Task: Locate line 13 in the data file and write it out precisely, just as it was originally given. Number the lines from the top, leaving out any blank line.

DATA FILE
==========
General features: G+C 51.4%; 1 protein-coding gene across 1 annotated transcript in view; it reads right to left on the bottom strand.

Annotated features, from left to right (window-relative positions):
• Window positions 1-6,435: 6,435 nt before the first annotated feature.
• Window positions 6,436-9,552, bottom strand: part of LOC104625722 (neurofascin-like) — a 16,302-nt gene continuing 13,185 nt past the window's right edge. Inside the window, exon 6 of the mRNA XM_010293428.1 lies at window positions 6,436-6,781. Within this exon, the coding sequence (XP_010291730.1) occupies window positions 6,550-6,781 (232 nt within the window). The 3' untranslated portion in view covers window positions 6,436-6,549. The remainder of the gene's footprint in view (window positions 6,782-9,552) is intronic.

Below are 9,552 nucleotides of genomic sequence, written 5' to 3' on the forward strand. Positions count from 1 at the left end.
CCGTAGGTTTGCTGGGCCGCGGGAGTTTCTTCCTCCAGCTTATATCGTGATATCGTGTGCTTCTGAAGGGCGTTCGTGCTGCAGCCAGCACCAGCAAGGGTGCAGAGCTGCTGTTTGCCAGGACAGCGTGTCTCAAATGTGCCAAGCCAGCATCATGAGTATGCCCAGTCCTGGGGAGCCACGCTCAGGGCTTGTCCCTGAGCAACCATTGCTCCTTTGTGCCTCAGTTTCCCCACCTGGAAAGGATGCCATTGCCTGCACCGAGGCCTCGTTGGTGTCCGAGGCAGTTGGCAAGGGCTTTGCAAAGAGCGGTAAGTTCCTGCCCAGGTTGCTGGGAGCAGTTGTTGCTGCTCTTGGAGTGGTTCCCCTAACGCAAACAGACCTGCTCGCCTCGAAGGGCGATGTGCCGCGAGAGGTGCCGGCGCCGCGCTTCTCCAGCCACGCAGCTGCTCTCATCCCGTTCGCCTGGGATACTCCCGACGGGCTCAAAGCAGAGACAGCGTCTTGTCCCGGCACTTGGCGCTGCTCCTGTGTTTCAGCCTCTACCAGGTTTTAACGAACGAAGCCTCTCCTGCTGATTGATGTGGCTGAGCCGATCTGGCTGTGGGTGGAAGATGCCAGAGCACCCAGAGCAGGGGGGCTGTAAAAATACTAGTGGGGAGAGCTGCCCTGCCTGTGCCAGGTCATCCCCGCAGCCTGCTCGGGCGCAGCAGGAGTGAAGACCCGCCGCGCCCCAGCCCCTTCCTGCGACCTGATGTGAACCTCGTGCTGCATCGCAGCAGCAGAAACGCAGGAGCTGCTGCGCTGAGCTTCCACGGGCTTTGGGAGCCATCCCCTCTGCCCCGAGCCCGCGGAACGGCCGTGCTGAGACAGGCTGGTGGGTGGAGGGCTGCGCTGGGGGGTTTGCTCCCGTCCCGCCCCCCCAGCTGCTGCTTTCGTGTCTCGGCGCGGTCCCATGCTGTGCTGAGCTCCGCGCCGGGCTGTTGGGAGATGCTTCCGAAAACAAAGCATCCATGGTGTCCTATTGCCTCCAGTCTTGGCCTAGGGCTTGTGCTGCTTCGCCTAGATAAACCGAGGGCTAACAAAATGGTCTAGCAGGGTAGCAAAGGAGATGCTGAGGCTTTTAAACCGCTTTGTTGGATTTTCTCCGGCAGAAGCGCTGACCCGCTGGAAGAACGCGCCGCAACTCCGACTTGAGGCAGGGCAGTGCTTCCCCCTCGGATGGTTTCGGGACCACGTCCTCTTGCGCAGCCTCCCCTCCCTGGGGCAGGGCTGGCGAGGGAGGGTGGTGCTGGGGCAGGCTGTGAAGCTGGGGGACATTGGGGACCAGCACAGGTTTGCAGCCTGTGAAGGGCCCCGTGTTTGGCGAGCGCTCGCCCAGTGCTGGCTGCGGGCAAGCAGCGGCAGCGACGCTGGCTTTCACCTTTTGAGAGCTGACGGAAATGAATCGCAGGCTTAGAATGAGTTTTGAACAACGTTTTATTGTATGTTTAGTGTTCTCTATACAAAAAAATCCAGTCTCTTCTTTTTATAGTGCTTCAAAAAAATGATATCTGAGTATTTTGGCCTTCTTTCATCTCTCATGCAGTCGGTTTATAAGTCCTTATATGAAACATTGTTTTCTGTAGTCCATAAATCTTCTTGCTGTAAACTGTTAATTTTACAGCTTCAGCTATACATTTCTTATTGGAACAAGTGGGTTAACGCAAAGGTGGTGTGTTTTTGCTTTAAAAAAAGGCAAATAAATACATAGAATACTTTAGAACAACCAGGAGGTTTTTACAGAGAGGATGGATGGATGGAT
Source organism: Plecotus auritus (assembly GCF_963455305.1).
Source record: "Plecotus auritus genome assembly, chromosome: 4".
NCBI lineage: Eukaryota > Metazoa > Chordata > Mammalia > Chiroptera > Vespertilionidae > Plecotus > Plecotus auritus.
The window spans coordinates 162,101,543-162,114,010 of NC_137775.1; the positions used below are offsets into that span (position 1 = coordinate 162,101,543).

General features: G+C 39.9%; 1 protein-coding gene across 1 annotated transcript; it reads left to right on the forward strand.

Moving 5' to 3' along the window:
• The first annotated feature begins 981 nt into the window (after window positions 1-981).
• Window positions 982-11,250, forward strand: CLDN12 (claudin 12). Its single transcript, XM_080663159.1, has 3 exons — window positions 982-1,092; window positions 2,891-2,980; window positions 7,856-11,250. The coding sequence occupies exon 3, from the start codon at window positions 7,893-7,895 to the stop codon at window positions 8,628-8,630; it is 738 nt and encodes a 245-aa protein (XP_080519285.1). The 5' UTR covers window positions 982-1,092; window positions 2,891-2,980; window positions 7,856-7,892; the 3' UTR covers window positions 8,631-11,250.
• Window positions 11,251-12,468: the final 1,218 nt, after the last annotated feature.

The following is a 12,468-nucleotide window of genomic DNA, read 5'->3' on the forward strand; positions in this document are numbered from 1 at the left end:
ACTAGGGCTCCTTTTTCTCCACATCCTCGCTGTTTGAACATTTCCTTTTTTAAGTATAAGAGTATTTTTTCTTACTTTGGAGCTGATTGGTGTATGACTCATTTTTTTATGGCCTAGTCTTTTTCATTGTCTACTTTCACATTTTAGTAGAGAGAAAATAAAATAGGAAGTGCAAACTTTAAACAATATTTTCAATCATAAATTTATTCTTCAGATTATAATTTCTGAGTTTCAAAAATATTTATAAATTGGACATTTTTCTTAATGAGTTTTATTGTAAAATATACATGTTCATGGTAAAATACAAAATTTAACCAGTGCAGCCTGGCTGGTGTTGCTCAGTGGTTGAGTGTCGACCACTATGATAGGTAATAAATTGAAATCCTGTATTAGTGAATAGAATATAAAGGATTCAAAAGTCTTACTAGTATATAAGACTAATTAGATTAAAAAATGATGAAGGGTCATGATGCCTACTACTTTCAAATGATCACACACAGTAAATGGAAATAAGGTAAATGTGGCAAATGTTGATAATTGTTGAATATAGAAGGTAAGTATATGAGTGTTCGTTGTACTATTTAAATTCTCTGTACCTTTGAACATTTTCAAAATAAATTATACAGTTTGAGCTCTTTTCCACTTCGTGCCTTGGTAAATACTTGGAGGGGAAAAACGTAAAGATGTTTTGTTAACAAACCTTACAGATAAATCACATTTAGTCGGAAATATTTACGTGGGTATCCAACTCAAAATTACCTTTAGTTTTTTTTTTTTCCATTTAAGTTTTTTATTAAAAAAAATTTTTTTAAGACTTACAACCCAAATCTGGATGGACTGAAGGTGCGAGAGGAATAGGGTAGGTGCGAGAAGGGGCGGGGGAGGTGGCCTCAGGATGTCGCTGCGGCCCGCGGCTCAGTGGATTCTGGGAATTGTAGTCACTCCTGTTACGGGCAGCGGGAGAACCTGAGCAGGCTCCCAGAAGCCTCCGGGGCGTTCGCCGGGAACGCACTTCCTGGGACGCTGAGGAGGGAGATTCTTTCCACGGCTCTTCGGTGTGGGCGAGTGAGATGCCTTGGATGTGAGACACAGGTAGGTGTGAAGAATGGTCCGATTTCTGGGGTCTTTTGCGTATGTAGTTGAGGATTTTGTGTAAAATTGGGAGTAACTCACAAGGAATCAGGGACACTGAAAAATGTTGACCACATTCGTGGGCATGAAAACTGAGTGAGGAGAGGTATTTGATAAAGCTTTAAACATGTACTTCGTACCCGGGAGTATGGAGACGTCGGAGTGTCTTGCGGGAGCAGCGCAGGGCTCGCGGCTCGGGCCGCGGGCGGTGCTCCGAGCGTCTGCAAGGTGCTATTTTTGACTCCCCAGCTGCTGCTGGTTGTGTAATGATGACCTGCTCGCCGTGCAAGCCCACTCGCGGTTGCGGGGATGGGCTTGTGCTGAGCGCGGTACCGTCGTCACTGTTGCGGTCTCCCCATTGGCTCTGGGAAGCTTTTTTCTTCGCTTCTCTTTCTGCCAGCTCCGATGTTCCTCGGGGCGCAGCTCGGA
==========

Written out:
• The first annotated feature begins 981 nt into the window (after window positions 1-981).